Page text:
More promising is the authors’ advocacy of stronger judicial review of to curb regulations that benefit special interests at the expense of the general public. I have advocated a similar approach myself, in the field of constitutional property rights, where capture is also often a problem. However, it will not be easy to persuade judges – especially left of center ones – to set aside their longstanding aversion to taking up “economic” issues. Progress in this field is possible, but is likely to be slow.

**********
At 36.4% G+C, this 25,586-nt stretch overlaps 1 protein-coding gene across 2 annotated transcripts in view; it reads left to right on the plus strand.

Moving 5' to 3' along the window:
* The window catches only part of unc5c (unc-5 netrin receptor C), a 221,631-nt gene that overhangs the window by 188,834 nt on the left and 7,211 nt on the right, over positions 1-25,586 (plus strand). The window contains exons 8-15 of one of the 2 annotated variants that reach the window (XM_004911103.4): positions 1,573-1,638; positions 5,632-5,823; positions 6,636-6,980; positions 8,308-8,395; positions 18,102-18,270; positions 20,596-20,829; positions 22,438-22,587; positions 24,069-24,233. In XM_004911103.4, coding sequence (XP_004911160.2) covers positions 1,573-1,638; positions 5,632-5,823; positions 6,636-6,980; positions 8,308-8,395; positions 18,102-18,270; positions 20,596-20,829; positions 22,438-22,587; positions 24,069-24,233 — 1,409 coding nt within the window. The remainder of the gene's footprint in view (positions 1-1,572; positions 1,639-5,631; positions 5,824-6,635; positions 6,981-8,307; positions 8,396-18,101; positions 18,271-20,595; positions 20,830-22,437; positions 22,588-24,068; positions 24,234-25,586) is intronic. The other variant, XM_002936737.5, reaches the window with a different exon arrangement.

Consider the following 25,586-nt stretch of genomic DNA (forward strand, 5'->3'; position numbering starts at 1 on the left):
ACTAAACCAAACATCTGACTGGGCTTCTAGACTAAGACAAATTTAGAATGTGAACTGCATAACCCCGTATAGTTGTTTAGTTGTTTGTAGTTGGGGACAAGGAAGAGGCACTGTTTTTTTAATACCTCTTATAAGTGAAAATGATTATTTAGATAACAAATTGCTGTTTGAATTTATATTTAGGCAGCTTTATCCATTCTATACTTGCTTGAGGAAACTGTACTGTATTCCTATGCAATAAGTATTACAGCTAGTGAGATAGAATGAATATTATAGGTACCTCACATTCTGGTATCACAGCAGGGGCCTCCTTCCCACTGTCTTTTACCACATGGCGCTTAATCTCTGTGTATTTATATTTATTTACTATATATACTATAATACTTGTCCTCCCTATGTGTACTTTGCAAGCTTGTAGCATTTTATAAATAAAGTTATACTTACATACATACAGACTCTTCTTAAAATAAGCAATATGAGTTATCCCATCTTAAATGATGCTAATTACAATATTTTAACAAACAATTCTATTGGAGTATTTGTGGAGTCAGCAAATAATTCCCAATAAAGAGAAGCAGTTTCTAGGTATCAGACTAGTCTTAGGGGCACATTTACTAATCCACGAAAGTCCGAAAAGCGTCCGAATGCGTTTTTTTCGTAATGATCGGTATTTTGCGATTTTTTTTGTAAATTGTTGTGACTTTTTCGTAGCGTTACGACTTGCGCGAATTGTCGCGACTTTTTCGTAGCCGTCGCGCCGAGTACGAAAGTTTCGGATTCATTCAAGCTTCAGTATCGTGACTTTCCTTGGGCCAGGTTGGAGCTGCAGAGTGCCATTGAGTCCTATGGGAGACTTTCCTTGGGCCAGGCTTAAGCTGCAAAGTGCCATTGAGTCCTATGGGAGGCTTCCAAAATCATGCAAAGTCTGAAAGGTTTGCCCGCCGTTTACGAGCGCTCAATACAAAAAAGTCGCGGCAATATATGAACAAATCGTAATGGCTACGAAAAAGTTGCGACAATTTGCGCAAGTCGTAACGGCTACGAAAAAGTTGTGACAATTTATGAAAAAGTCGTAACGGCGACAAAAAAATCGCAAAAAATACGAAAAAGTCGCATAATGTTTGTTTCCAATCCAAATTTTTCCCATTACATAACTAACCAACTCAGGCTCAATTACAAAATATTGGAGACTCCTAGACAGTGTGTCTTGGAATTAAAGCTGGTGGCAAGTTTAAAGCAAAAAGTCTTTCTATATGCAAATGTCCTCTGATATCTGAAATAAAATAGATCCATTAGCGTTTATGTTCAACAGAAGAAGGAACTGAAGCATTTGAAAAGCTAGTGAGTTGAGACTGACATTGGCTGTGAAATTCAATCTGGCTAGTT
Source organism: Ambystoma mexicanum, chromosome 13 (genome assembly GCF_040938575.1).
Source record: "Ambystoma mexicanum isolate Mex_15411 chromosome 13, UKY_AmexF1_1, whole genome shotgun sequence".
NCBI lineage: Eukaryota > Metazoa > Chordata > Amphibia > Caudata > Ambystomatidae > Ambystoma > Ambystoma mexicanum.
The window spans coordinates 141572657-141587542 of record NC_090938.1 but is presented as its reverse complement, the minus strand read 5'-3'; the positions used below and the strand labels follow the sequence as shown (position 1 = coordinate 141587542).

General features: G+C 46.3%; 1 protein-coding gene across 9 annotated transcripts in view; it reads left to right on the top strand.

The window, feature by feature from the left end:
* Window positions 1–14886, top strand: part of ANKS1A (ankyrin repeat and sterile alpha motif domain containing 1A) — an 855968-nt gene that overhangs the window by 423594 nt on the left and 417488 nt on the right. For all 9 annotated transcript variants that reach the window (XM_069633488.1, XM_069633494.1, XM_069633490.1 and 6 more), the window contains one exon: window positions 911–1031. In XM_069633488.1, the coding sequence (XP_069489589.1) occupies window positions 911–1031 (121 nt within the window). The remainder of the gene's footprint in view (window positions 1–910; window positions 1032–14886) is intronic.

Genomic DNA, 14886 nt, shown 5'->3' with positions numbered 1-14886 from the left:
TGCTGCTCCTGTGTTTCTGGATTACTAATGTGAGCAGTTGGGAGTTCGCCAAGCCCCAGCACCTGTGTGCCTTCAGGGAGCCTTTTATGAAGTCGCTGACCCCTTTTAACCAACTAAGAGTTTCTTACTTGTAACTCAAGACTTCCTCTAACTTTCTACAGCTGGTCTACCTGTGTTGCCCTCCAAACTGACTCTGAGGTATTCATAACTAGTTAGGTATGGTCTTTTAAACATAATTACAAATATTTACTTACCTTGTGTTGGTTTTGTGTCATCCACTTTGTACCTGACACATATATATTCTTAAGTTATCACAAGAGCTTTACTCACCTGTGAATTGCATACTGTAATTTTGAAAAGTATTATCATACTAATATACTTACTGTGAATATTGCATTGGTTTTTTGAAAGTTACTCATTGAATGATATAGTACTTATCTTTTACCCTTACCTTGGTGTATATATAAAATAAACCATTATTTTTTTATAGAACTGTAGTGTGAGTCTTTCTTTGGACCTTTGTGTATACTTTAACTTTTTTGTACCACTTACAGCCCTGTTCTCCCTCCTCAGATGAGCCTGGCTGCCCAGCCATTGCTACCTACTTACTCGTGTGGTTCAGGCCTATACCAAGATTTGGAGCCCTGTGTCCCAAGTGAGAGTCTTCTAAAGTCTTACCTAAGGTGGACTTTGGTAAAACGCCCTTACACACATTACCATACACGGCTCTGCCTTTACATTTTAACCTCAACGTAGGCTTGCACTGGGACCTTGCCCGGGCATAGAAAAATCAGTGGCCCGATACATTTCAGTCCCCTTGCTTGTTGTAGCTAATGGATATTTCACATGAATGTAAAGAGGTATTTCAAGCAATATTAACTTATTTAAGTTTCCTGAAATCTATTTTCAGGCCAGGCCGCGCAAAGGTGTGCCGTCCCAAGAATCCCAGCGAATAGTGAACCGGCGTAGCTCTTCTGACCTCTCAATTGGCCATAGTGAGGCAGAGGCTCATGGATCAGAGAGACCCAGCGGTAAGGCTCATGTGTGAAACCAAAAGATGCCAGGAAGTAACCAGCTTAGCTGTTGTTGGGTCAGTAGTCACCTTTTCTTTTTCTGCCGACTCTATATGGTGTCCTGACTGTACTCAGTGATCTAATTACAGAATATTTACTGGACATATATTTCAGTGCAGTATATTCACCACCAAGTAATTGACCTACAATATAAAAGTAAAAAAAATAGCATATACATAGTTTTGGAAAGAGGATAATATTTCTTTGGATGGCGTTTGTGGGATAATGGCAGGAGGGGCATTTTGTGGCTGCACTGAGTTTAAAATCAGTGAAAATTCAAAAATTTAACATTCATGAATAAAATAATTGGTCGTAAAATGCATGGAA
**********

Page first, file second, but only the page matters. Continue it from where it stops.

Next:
Unfortunately, the authors dismiss what may be the best strategy for fighting capture: reducing the complexity of government by cutting back on its size and scope. Lindsey and Teles argue that we can make government simpler and more transparent without reducing the range of issues that it controls. But this is highly unlikely. So long as state and federal governments continue to spend nearly 40 percent of GDP and regulate nearly every aspect of society, it is inevitable that their activities will be highly complicated, and provide many opportunities for interest groups to exploit public ignorance. There just isn’t any simple and clear way to regulate so much. And voters cannot effectively monitor more than a small fraction of all this government activity.